virtual training


Available 2022

These trainings are for aspiring facilitators, including volunteers, who can work with community-based agencies that provide restorative services for responsible youth and impacted parties. They include interactive learning and role-playing, allowing participants to practice how to facilitate basic diversion or court-referred cases involving youth who have caused harm, victimized parties, family members, and support people. 

Restorative Justice Training Schedule

 

Course Name

Dates

Hours in Class

Assignment Hours

Total Hours

Time of Day

(Fridays only)

Fee

Max Total Participants

Prerequisite

Youth Mediation

3/11-4/1

8 & 2 in small groups

8

18

9am-11am

$175

20

none

Truancy Mediation

4/8

2

2

4

9am-11am

$50

20

Youth Mediation

Restorative Conferencing

4/22-5/13

8

7

15

9am-11am

$150

20

RJ Familiarity

Peer Accountability Circles

6/3-6/24

8

7

15

9am-11am

$150

20

none

Family Group Conferencing

7/15-8/5

8

7

15

9am-11am

$150

20

RJ Familiarity

Youth Mediation

8/19 – 9/9

8 & 2 in small groups

8

18

9am-11am

$175

20

none

Truancy Mediation

9/16

2

2

4

9am-11am

$50

20

Youth Mediation

Program Definitions:

Youth Mediation: A private, informal meeting between youth and peers, family members, teachers and others to resolve disputes facilitated by a neutral third party. During mediation, youth are encouraged to communicate their concerns, listen to the other people’s concerns, identify needs and interests, offer solutions, and negotiate an agreement. The process provides youth an opportunity to learn communication skills, problem-solving skills, self-advocacy, and empathy.

Truancy Mediation: A private, informal meeting between youth, parent(s), school representatives and others to discuss and address school attendance issues, including the impacts on all of those affected, with the goal of developing a mutually agreeable plan to address the truancy issues. Truancy is often an indicator of other problems the youth might be having at home or school and is often a precursor to future undisciplined and delinquent behavior. 

Restorative Conferencing: (includes Victim-Youth Conferencing) A structured meeting led by a trained facilitator between youth who committed an offense (caused harm) and victim(s) of the offense (those who were harmed), and sometimes family, friends and community members. During the conference, youth hear the impact of their behavior on others, take responsibility for their actions, and work with the victim and other participants to develop a reparation agreement to repair the harm. The reparation agreement may include restitution, community service, and apology, as well as services to address needs of the youth that may have contributed to the harmful behavior. The process provides youth an opportunity to learn communication skills, problem-solving skills, self-advocacy, and empathy, as well as an opportunity to make things right and regain a positive place in the community. By facing the full human impact of the harm done, the youth hear first-hand the depth of the impact experienced by those most affected.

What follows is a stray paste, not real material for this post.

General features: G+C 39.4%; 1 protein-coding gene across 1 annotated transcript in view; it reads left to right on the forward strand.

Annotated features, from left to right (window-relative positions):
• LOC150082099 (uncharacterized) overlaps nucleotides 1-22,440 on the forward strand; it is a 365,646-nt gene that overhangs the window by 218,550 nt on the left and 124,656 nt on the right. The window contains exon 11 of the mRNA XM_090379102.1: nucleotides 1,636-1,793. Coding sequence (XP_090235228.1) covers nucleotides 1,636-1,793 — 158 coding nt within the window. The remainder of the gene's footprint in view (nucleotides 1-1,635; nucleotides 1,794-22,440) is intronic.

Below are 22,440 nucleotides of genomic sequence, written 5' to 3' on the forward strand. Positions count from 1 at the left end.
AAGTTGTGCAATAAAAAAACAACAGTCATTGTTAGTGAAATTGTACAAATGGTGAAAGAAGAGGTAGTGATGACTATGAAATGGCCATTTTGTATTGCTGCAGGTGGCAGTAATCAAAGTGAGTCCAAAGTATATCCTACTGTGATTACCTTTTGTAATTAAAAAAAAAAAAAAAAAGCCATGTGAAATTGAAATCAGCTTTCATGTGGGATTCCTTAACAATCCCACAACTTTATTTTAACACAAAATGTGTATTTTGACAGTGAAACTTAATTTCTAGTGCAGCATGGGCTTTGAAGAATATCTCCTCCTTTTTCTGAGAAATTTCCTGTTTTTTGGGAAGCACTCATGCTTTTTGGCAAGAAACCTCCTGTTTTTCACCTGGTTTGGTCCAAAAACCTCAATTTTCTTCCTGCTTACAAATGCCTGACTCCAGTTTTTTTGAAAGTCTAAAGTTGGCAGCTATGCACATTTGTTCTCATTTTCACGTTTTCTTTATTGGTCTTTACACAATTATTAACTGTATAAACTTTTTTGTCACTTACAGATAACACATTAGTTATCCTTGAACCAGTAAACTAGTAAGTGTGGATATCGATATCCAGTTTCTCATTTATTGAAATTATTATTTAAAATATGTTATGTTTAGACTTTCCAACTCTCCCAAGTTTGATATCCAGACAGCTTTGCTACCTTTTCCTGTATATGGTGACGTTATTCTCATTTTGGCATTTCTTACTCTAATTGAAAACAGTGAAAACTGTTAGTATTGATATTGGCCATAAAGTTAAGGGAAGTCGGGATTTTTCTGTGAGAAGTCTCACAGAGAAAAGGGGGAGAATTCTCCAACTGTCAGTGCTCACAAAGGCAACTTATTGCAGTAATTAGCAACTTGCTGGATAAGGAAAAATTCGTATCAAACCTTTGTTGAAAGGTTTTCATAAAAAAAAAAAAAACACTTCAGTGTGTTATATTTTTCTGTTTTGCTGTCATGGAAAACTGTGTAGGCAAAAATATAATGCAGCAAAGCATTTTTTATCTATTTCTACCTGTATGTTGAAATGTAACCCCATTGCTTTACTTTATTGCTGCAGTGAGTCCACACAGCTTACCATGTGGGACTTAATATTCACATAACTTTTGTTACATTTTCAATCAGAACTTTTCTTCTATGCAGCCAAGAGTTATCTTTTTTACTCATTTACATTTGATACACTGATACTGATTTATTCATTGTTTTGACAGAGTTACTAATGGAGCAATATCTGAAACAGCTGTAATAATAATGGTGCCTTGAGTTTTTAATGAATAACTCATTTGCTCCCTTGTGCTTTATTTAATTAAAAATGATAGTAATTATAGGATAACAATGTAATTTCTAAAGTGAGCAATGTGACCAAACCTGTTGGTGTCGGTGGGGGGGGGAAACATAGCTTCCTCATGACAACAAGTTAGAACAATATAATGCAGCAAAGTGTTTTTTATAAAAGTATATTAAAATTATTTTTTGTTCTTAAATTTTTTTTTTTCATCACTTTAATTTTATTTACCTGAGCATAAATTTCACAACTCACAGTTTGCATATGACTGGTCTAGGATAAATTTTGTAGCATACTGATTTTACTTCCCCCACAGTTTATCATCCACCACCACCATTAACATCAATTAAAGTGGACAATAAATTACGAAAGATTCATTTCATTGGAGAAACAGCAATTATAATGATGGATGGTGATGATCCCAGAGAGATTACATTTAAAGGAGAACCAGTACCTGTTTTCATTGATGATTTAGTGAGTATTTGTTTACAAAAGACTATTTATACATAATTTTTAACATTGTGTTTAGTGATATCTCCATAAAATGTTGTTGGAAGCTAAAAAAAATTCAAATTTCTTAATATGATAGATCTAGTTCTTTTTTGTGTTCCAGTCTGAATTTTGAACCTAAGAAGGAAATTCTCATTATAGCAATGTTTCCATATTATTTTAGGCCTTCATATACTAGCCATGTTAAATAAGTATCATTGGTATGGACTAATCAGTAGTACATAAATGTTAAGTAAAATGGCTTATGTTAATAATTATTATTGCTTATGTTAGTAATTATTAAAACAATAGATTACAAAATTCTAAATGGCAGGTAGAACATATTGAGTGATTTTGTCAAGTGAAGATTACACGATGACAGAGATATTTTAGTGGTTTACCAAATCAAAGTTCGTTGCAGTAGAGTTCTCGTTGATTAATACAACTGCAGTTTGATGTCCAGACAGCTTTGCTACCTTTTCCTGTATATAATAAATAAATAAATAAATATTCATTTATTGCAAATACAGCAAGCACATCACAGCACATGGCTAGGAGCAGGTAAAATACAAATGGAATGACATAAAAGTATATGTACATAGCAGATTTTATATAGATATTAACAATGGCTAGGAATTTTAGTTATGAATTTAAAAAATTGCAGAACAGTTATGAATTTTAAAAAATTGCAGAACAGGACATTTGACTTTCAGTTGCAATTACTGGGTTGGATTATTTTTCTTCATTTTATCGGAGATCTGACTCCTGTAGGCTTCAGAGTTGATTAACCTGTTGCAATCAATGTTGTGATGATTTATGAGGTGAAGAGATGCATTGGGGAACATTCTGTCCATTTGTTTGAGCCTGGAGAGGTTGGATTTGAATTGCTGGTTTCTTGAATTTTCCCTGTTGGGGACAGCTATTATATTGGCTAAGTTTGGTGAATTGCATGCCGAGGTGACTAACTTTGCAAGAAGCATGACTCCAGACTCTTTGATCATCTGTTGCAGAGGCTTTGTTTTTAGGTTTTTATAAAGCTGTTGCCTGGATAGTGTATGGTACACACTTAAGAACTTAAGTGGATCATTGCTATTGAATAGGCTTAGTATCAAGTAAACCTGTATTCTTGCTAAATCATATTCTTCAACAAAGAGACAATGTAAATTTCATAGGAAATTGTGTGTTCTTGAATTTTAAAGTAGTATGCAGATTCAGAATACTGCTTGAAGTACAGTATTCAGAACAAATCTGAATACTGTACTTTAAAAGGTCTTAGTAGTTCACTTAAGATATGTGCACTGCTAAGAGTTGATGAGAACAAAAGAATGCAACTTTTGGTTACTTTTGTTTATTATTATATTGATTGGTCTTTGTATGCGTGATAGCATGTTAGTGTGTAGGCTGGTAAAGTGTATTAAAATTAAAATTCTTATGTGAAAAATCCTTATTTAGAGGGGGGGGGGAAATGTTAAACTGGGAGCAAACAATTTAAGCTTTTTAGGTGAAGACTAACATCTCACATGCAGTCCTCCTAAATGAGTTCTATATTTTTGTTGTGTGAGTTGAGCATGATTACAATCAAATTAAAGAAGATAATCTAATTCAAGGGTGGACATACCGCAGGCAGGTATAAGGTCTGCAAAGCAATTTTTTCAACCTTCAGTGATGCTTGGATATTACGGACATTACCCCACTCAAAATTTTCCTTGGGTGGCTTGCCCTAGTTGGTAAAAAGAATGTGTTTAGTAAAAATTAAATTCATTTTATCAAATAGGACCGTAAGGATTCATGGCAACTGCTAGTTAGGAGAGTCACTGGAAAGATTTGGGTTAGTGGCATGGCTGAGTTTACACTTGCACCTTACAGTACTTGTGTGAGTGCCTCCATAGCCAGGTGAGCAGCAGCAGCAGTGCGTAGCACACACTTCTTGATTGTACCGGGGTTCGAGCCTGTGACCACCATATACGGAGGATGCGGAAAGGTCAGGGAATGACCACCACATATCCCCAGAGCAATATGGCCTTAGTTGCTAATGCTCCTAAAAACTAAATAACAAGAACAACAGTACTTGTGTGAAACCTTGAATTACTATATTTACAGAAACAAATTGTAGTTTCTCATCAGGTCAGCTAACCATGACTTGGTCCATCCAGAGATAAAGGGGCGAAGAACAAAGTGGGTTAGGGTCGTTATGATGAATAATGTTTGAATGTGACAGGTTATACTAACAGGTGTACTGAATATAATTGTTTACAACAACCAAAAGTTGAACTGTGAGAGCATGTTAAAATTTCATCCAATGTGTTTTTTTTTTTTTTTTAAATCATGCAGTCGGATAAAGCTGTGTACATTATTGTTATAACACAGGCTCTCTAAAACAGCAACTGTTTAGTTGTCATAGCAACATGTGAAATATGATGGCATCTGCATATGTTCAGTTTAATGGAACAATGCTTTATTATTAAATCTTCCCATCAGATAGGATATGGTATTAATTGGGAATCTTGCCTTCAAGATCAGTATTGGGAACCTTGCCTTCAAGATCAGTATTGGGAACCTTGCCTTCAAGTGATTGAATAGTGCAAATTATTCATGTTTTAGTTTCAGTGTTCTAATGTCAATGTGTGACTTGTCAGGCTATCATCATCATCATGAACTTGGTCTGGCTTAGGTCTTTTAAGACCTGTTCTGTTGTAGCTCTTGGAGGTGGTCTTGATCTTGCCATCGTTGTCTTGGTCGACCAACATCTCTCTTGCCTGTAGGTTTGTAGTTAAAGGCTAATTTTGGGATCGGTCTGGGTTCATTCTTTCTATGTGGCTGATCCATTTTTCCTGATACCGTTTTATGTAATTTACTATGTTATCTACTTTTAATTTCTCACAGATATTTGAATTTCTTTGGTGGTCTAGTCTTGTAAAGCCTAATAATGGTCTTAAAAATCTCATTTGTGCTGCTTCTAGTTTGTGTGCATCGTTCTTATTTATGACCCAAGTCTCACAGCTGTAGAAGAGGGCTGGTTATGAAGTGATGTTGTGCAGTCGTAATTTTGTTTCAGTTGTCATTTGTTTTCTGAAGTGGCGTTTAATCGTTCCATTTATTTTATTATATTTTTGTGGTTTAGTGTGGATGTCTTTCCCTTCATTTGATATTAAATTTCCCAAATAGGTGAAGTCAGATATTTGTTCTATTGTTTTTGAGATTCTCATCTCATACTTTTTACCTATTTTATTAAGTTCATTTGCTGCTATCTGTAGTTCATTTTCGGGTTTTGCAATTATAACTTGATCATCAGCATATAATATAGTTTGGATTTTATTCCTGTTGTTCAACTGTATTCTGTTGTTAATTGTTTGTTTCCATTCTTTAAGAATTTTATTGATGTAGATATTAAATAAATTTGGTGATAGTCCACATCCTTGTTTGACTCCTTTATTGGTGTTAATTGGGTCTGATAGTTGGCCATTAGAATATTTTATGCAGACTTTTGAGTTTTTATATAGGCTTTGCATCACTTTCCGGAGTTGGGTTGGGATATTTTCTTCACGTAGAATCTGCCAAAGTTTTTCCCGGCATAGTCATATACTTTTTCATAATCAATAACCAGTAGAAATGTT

Peer Accountability Circles: (aka Sentencing Circles) A peer justice process to develop a plan of action that addresses concerns of interested parties, to address underlying causes of harmful behavior, while building a sense of community and its capacity for promoting and sharing common values. PA Circles provide an opportunity for the youth who caused harm to see first-hand the direct and indirect injuries caused by the offense, and the reasons for the limits of social tolerance. Moreover, the youth is provided with a constructive, proactive means of repairing the harm caused. The emphasis of PA Circles is not on punishment nor on rehabilitation; rather, it is on accountability.

Family Group Conferencing: A family-centered meeting to build partnerships within and around families to protect and support youth and other family members and advance their well-being. Agencies and community groups collaborate around critical family issues such as delinquency, run-a-way, substance use, family violence, family property damage or larceny, placement, and re-entry, to develop a plan to address these issue(s). The process is designed to create a forum in which families have a meaningful voice; emphasis is given to preparing family group members and professionals, weighting conference participation toward the family, respecting the culture of the family, and ensuring timely approval and implementation of agreed-upon plans. A family may also be a group home, foster care home, or other non-traditional homes.

Restorative Trainings

These trainings are for aspiring facilitators, including volunteers, who can work with community-based agencies that provide restorative services for responsible youth and impacted parties.  It includes interactive learning and role-playing allowing participants to practice how to facilitate basic diversion or court-referred cases involving youth who have caused harm, parties that have been harmed, family members, and support people.